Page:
Book Review: The Helpline by Katherine Collette

When mathematician, Germaine Johnson, gets a job at the Deepdene Council answering calls on the Senior Citizens Helpline, she has no idea what she's gotten herself in to. Right away, she finds herself in the middle of a clash between the local golf course and the Senior Citizens Centre, and when she's given a special project by the mayor herself, she throws herself into sorting out the Senior Citizens Committee, and their troublemaking President, Celia Brown.

Germaine is more comfortable with numbers and spreadsheets than she is with people, but she soon finds herself having to navigate a number of new relationships in order to get along at her new job.

Whether it's with Eva, the co worker who spends more time worrying about keeping up the supply of biscuits in the staff room than actually answering calls; with Jack, the IT consultant who wears shorts and keeps asking Germaine to have lunch; with Jin Jin, a Japanese student who lives in Germaine's building; or with Don, the owner of the Golf Course, who reminds Germaine of a certain disgraced Sudoku Champion; Germaine is out of her depth when it comes to friendships. And in any case, she's much happier on her own, isn't she?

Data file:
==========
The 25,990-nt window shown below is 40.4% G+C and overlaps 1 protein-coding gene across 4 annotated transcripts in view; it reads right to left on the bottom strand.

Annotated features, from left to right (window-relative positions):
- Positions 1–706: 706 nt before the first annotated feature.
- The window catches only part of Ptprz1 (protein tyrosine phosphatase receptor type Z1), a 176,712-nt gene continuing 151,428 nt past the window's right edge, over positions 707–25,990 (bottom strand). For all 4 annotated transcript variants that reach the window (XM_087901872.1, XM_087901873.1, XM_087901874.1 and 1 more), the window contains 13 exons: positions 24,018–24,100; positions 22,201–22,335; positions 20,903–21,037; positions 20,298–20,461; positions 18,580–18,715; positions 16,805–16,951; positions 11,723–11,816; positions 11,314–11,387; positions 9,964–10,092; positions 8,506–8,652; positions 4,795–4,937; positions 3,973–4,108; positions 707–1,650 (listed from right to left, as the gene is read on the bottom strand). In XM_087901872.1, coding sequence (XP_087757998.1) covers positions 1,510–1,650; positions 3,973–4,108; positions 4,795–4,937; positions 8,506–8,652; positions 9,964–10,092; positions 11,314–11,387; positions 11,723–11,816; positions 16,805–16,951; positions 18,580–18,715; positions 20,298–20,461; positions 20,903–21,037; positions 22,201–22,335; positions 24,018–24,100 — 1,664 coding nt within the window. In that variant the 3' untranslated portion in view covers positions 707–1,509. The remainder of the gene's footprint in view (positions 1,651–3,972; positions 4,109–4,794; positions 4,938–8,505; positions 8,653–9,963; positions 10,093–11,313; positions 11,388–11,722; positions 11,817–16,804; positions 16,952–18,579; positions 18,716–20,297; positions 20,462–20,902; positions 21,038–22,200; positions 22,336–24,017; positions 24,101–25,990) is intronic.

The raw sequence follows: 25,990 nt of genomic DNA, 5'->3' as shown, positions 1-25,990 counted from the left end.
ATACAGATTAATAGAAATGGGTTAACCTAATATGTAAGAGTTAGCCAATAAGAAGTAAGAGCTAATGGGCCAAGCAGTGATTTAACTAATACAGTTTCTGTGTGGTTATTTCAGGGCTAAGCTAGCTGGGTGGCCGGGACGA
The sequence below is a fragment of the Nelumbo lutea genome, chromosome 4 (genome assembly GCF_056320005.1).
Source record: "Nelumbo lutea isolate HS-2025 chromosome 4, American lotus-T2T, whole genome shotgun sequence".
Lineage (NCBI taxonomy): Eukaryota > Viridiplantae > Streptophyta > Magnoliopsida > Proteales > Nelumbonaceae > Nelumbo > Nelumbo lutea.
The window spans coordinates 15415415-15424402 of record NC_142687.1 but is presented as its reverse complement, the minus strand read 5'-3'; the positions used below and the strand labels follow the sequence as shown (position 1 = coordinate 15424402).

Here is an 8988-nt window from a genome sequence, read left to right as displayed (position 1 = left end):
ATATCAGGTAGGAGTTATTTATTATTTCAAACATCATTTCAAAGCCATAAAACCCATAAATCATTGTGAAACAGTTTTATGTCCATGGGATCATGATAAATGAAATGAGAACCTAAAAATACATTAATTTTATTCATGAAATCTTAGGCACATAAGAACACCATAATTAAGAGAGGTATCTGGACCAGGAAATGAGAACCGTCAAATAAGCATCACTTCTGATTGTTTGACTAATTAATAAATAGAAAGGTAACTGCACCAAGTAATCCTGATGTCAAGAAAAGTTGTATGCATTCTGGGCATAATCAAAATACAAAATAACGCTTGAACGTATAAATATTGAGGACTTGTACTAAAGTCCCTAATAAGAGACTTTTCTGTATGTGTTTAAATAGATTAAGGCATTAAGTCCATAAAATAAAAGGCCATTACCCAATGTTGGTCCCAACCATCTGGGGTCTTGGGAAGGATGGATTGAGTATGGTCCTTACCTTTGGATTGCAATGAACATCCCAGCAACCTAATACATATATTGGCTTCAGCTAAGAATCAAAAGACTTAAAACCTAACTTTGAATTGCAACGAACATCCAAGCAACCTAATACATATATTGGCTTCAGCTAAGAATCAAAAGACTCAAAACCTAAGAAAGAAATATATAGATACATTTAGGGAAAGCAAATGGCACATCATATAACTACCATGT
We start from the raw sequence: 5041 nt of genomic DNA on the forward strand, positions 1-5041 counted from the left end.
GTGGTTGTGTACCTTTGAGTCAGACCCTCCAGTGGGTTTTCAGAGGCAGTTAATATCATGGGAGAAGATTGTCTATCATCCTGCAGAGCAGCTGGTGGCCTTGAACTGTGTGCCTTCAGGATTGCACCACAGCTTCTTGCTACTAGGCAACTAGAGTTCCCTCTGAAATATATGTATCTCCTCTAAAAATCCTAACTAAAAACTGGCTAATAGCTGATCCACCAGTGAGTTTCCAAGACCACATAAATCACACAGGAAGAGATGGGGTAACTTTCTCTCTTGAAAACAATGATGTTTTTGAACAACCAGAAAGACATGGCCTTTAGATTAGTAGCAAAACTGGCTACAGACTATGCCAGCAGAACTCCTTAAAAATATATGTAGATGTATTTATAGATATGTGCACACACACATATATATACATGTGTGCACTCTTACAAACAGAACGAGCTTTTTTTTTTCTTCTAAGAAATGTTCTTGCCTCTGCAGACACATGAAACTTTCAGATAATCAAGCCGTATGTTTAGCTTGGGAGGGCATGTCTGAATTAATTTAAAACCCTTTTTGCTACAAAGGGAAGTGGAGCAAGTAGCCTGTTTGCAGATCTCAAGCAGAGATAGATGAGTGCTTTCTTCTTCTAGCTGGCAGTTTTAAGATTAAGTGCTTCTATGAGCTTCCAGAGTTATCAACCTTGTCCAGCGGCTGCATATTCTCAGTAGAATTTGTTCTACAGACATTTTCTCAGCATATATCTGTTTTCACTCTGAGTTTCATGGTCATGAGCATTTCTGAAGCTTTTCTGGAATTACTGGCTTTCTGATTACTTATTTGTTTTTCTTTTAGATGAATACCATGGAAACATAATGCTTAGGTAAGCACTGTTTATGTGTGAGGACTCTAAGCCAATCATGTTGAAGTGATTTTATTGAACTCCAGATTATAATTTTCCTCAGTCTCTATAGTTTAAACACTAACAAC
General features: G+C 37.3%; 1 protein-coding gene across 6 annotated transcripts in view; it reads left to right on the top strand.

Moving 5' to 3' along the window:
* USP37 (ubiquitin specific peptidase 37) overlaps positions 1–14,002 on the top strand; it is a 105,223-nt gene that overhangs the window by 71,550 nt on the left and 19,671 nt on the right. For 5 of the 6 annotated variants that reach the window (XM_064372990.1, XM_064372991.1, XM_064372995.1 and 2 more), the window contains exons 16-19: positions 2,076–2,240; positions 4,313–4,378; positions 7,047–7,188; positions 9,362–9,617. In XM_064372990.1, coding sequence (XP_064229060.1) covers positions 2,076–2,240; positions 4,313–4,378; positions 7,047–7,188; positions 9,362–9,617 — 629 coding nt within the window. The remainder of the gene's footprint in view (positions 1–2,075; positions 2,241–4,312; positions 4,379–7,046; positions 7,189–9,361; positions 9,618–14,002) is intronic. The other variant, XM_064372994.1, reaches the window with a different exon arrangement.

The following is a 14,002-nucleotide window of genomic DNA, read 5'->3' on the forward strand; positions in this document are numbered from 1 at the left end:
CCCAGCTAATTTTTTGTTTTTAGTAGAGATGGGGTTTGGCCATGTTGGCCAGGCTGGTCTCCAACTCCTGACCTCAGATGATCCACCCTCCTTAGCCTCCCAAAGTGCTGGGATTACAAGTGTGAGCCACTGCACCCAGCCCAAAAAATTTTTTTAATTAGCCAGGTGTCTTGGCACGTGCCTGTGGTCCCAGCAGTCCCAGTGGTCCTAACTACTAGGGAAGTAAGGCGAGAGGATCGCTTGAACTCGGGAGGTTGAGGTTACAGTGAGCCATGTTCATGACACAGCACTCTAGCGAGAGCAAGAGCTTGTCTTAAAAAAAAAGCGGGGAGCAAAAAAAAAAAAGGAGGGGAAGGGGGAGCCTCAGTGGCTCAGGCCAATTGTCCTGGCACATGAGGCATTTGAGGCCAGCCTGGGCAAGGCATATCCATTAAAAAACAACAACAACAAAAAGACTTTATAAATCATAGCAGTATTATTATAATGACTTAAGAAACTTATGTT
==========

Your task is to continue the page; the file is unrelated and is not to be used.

This sweet, funny, feel-good book will have you staying up way past your bedtime to get it read in a single sitting. With echoes of smash hits like The Rosie Project and Eleanor Oliphant is Completely Fine, The Helpline is sure to be a book club favourite in no time. Collette's skill in writing her cast of characters means that this story hits you right in the feels. It's a classic story of the underdog, with a twist in that its protagonist is quirky, a little dorky, and super smart. Her lack of self awareness makes for just the right amount of dramatic irony. This is, to date, the only book with mathematical charts in it that I have actually enjoyed, and I am going to be recommending it to all of my friends.

Five stars!